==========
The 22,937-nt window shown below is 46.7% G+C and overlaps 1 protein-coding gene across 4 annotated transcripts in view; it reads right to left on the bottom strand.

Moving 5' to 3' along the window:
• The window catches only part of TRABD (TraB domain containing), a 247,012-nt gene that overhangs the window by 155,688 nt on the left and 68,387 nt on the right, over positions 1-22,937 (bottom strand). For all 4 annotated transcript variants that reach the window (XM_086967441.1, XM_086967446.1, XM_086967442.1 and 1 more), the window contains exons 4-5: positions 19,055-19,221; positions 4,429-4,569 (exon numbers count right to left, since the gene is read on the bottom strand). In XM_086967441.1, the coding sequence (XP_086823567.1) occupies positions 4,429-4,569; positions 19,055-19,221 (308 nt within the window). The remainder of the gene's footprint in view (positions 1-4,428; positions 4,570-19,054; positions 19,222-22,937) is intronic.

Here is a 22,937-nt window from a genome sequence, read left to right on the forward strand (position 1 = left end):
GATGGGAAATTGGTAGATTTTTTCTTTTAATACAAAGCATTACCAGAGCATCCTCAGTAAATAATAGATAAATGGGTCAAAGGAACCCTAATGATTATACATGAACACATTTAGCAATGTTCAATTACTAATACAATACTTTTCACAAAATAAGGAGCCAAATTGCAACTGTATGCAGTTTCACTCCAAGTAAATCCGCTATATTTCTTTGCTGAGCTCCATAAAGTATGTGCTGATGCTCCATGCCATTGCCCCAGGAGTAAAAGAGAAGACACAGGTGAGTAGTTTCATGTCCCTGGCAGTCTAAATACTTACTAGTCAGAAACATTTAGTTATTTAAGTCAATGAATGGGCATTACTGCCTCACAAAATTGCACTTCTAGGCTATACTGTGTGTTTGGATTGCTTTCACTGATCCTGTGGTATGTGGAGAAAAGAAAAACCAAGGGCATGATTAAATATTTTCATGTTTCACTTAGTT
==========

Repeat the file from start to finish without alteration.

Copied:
The 22,937-nt window shown below is 46.7% G+C and overlaps 1 protein-coding gene across 4 annotated transcripts in view; it reads right to left on the bottom strand.

Moving 5' to 3' along the window:
• The window catches only part of TRABD (TraB domain containing), a 247,012-nt gene that overhangs the window by 155,688 nt on the left and 68,387 nt on the right, over positions 1-22,937 (bottom strand). For all 4 annotated transcript variants that reach the window (XM_086967441.1, XM_086967446.1, XM_086967442.1 and 1 more), the window contains exons 4-5: positions 19,055-19,221; positions 4,429-4,569 (exon numbers count right to left, since the gene is read on the bottom strand). In XM_086967441.1, the coding sequence (XP_086823567.1) occupies positions 4,429-4,569; positions 19,055-19,221 (308 nt within the window). The remainder of the gene's footprint in view (positions 1-4,428; positions 4,570-19,054; positions 19,222-22,937) is intronic.

Here is a 22,937-nt window from a genome sequence, read left to right on the forward strand (position 1 = left end):
GATGGGAAATTGGTAGATTTTTTCTTTTAATACAAAGCATTACCAGAGCATCCTCAGTAAATAATAGATAAATGGGTCAAAGGAACCCTAATGATTATACATGAACACATTTAGCAATGTTCAATTACTAATACAATACTTTTCACAAAATAAGGAGCCAAATTGCAACTGTATGCAGTTTCACTCCAAGTAAATCCGCTATATTTCTTTGCTGAGCTCCATAAAGTATGTGCTGATGCTCCATGCCATTGCCCCAGGAGTAAAAGAGAAGACACAGGTGAGTAGTTTCATGTCCCTGGCAGTCTAAATACTTACTAGTCAGAAACATTTAGTTATTTAAGTCAATGAATGGGCATTACTGCCTCACAAAATTGCACTTCTAGGCTATACTGTGTGTTTGGATTGCTTTCACTGATCCTGTGGTATGTGGAGAAAAGAAAAACCAAGGGCATGATTAAATATTTTCATGTTTCACTTAGTT